Murmur (formerly Rangzen) is live!
De Novo Group is excited to announce the launch of Murmur (formerly Rangzen)!
Murmur is a free, open-source, anonymous messaging Android app that does not require an Internet connection. Messages are not sent in real-time like with other messaging apps that rely on the Internet and have a central server, but instead spread directly from one device to another (forming a delay-tolerant peer-to-peer network) without user intervention using Bluetooth and WiFi Direct. The more devices the faster the message spreads and if no device is around, the message is queued in the feed to be sent later. Users control their anonymity and decide what information to share. Lastly, Connection Scores help users filter spam messages and Restricted Messages limit the audience to their friends.
The motivation for the project originated in the days of the Arab Spring when a need to help citizens of oppressive regimes circumvent government-imposed communication blackouts was identified . Our implementation followed the tenets laid down in the UC Berkeley EECS research paper called “Rangzen: Circumventing Government-Imposed Communication Blackouts”:
- Infrastructure Independent: A mobile mesh that easily scales without compromising users’ safety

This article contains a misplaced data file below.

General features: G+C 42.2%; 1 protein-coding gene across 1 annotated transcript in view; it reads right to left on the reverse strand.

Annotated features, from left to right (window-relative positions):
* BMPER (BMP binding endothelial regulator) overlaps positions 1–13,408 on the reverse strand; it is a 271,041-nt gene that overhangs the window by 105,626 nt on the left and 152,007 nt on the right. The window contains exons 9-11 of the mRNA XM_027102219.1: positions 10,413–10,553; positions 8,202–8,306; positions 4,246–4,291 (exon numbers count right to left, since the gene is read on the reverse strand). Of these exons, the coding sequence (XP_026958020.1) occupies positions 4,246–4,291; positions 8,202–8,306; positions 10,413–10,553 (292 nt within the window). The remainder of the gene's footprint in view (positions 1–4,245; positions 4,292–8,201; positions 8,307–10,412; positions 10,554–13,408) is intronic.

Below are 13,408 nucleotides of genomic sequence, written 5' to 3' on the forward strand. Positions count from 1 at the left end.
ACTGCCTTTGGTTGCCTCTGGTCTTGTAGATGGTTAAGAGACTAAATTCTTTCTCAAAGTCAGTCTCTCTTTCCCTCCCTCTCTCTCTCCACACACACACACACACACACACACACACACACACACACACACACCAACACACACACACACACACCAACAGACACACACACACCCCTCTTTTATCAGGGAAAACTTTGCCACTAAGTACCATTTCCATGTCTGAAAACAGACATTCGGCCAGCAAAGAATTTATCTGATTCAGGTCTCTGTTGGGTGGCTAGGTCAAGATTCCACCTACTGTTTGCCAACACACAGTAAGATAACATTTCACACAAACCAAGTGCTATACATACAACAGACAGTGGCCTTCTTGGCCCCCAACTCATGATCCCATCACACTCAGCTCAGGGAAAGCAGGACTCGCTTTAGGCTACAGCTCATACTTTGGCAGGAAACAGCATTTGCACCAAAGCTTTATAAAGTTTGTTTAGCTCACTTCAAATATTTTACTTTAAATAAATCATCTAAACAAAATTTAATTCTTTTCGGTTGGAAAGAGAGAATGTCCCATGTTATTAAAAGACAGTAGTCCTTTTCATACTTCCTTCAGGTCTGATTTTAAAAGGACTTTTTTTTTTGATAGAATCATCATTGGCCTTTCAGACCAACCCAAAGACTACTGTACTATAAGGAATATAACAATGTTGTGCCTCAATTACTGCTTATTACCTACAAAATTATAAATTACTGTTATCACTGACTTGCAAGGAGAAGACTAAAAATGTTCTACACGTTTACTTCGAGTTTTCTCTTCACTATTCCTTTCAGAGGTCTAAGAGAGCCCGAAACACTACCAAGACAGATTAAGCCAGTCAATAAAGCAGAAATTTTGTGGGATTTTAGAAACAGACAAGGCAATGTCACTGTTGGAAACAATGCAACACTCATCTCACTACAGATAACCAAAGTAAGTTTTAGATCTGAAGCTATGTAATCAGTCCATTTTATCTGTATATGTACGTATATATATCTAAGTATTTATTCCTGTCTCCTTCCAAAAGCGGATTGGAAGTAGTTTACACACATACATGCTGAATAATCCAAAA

- Trustworthy: Leveraging social connections to resist attack and infiltration
- Private: Providing strong anonymity guarantees to users to preserve their privacy
Project Rangzen was supported by a $1,500,000 grant from the US department of state, the Bureau of Democracy, Human Rights, and Labor, under the Internet Freedom program.
More background information about the project:
The solutions we develop will enable free communication, independent of government or corporate-controlled infrastructure, while providing strong anonymity guarantees.
To better understand the challenge and our approach – here’s a short introduction.
At the core of this work, is our recent study – Rangzen, on which we’ll build the remaining elements for a widely deployable solution. Some of these elements pose fascinating research challenges, while others call for skillful integration of existing solutions.
Rangzen Reports and Publications:
The idea at the core of the Rangzen project:
Giulia Fanti, Yahel Ben-David, Sebastian Benthall, Eric Brewer and Scott Shenker